Donald Trump will claim a place in US history when he takes the oath to become the 45th president of the United States on Friday.
The former reality TV star will follow in the footsteps of Abraham Lincoln, Franklin D Roosevelt and John F Kennedy when he delivers his inaugural address outside the US Capitol building in Washington DC.
The first inauguration took place in New York City when George Washington was sworn in as US president on April 30, 1789.
Taking the oath, Washington repeated the words inscribed in the US constitution: “I do solemnly swear that I will faithfully execute the office of the president of the United States and will, to the best of my ability, preserve, protect, and defend the constitution of the United States.”
He then added the words; “So help me God,” a custom followed by every president since.
Thomas Jefferson – America’s third president – was the first to take the oath in Washington DC in 1801, while his decision to ride on horseback after his second inauguration grew into today’s inaugural parade.
James Madison, America’s fourth president, and his wife, Dolley, were guests of honour at the first official inaugural ball held at Long’s Hotel in Washington DC in 1809.
This year, Mr Trump will have three official balls, including an event honouring members of the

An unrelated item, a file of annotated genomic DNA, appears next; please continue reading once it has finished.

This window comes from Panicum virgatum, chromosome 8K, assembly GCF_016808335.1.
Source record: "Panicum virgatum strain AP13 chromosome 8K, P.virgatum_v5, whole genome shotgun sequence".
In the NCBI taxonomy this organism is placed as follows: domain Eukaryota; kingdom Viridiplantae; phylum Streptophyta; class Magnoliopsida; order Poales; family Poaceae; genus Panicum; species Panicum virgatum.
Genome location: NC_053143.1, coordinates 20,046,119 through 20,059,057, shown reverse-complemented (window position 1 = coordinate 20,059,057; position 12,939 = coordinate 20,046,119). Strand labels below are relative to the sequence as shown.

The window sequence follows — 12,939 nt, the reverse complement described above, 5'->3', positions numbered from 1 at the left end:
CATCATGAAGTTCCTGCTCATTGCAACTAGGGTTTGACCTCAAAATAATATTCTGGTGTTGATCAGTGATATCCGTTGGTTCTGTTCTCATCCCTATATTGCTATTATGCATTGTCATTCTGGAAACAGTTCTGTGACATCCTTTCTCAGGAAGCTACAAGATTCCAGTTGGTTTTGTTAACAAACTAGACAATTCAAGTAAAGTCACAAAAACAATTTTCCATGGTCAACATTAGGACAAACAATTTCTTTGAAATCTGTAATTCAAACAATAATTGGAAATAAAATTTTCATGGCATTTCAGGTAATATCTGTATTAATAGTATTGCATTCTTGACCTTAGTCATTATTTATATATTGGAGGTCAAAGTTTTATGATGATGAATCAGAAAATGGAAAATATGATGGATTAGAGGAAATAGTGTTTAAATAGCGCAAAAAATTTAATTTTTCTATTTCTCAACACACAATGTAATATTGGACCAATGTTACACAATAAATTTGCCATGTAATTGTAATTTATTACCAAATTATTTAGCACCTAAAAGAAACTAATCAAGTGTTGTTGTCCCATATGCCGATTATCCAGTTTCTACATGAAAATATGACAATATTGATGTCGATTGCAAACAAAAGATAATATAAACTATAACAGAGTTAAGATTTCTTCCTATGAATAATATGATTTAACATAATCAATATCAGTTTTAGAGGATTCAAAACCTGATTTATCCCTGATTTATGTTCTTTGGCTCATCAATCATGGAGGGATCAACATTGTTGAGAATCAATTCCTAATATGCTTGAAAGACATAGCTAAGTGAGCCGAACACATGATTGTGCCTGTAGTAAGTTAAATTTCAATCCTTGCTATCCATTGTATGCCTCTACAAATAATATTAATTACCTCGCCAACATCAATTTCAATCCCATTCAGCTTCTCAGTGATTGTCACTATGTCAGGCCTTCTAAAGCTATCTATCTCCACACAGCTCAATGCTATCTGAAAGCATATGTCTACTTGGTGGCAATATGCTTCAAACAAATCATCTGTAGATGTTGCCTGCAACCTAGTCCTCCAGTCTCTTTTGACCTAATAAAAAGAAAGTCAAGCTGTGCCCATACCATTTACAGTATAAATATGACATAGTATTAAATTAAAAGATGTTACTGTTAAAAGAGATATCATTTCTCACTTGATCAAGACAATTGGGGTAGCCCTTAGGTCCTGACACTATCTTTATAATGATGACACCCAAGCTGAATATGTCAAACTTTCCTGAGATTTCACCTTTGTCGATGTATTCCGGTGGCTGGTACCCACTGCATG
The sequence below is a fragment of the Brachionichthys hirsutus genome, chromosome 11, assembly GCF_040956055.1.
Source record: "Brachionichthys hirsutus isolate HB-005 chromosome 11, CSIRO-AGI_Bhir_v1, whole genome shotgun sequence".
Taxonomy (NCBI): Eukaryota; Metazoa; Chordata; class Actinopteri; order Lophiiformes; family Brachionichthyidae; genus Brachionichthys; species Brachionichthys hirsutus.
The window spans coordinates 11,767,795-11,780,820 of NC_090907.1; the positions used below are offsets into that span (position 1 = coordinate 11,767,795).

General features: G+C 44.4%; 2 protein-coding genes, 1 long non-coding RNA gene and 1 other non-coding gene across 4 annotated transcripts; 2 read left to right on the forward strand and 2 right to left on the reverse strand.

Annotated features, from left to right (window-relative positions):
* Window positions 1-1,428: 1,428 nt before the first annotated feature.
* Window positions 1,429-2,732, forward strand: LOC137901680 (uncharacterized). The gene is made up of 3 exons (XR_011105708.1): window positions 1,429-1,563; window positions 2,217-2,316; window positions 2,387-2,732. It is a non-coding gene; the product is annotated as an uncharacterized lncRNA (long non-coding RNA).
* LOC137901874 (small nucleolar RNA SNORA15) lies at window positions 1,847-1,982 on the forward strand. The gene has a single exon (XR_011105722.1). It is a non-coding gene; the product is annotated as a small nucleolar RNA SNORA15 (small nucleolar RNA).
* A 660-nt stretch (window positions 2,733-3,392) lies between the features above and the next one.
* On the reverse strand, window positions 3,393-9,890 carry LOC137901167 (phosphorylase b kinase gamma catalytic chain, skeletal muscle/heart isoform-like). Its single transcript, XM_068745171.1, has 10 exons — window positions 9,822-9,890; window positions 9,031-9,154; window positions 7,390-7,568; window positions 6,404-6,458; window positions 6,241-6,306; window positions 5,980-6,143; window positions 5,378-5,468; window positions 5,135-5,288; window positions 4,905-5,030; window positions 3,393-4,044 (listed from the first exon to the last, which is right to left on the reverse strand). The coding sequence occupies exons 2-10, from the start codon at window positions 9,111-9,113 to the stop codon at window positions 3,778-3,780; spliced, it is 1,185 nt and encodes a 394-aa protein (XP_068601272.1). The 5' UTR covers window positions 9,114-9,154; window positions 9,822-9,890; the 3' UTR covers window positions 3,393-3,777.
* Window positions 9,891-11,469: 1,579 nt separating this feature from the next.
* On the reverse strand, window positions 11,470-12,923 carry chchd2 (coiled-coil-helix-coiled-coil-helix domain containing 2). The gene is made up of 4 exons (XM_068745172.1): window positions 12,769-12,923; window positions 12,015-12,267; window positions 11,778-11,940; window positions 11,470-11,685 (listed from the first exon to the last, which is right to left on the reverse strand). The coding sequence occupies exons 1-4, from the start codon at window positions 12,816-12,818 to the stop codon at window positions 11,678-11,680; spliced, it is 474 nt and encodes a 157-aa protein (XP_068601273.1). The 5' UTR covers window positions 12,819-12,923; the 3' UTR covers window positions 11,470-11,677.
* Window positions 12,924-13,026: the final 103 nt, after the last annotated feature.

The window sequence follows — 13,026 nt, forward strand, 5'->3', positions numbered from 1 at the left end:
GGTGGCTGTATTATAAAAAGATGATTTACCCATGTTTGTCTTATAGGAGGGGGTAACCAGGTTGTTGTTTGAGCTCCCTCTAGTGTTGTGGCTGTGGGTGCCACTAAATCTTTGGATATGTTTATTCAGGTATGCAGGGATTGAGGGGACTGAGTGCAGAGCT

military and emergency workers.
The inaugural speeches of US presidents have delivered a number of memorable quotes over the years.
During the American Civil War, Lincoln called on Americans to “finish the work we are in, to bind up the nation’s wounds”.
In 1933 Roosevelt told citizens affected by the Great Depression: “This great nation will endure as it has endured, will revive and will prosper.”
Meanwhile in 1961, JFK famously urged Americans “ask not what your country can do for you – ask what you can do for your country”.
And while dozens of Democratic Congress members have said they will boycott Republican Mr Trump’s swearing-in ceremony, it is not the first time an opposition party has refused to attend an inauguration.
Some 80 congressmen missed the event in 1973 when Richard Nixon became US president, according to historian Brooks Simpson.